A writer in The Medical World reports a case of epilepsy which he treated with the use of verbena. He had some tablets made from the concentration, each of which was equal to 1/5 of a grain of verbenin.
At first he gave one of these three times a day; later he gave two three times a day, and increased each day until the patient was taking six tablets three times a day.
He restricted the diet, excluding a large part of the nitrogenous food. He reduced the amount of salt taken by the patient also, substituting a little sodium bromid, which he afterwards discontinued because he thought he observed unpleasant results.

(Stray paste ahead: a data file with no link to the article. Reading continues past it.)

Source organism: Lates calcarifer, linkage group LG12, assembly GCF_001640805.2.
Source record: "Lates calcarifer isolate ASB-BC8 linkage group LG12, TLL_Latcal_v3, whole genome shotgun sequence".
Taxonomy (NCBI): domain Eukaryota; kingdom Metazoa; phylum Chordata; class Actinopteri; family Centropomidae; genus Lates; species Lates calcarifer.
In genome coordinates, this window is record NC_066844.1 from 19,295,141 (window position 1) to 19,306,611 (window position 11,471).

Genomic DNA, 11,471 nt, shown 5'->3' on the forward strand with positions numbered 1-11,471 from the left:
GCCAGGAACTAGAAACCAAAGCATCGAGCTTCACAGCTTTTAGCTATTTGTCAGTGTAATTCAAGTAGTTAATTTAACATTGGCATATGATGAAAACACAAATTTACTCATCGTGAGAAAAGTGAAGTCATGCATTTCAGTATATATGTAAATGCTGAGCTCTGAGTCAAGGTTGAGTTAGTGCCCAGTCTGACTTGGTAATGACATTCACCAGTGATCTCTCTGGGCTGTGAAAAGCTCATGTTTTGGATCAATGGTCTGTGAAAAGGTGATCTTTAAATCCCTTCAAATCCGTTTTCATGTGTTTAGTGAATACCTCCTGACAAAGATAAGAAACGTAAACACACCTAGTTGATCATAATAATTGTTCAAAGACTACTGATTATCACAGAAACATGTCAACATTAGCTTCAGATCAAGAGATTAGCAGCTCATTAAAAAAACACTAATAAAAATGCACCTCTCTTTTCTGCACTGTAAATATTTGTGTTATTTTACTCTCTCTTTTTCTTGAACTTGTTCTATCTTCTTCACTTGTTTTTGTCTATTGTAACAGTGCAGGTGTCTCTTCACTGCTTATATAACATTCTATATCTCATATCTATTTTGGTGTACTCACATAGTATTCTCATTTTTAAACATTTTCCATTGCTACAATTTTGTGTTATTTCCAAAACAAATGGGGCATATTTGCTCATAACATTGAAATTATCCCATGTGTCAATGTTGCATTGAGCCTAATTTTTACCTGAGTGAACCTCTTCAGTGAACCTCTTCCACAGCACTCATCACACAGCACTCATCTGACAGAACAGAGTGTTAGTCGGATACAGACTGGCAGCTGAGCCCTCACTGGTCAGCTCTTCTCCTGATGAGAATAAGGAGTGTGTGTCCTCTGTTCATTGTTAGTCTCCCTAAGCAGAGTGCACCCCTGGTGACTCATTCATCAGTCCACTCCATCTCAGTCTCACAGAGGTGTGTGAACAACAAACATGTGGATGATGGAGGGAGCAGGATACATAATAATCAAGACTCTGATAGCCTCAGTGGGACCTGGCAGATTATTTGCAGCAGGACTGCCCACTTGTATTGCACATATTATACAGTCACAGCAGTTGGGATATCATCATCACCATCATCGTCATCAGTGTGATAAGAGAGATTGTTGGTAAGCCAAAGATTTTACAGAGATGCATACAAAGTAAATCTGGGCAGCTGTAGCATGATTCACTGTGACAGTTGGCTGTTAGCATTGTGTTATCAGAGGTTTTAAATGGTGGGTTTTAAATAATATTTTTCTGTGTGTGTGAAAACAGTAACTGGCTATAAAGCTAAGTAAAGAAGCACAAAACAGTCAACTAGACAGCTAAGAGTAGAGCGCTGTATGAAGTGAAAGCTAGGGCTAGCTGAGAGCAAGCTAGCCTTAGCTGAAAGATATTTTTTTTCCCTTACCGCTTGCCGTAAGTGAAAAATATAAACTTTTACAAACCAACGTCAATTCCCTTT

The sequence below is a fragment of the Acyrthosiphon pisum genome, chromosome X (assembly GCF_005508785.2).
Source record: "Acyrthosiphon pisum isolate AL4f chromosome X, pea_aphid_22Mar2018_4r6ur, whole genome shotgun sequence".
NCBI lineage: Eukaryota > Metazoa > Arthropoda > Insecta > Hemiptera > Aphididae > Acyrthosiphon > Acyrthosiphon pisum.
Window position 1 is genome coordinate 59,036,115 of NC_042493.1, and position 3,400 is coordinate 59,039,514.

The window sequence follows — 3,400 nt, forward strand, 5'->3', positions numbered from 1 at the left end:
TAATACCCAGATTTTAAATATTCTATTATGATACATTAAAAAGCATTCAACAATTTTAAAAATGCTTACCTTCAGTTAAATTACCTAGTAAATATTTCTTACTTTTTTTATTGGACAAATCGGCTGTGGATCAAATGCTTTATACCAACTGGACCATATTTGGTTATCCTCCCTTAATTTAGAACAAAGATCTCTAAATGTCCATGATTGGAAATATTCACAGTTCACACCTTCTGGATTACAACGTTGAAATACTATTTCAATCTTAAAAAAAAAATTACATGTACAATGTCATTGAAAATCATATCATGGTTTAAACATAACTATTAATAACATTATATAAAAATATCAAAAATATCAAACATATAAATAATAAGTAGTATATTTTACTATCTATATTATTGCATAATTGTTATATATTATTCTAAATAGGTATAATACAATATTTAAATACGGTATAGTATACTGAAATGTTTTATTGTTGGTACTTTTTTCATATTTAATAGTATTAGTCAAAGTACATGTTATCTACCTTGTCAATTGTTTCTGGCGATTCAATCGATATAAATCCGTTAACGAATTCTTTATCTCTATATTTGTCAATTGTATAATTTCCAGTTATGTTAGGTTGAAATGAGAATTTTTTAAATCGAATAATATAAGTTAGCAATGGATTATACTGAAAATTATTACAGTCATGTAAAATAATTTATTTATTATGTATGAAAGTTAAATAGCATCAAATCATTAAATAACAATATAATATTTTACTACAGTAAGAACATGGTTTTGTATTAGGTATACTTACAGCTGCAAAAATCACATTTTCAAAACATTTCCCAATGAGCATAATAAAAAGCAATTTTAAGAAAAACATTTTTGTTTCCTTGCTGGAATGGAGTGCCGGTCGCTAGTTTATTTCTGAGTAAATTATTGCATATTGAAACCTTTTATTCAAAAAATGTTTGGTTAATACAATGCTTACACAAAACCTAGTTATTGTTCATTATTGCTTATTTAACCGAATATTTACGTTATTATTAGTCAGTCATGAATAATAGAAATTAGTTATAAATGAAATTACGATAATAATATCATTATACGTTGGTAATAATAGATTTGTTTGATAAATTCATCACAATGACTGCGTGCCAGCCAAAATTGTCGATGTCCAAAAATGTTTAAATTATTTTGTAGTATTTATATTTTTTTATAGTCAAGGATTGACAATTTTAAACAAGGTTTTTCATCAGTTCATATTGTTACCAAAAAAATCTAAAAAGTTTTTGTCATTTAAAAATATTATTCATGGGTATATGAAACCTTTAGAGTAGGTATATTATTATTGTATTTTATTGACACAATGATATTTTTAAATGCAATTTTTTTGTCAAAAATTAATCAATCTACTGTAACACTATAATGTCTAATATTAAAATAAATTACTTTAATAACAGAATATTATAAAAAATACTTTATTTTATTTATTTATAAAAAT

He took special care of elimination and encouraged moderate exercise. For twenty-two months the patient was entirely free from epilepsy. Then upon overdoing, there was a slight return and the remedy was continued again. At the present time she has had no attack for two and one-half years, but takes large doses of verbena each day.
Ellingwood's Therapeutist, Vol. 2, 1908, was edited by Finley Ellingwood M.D.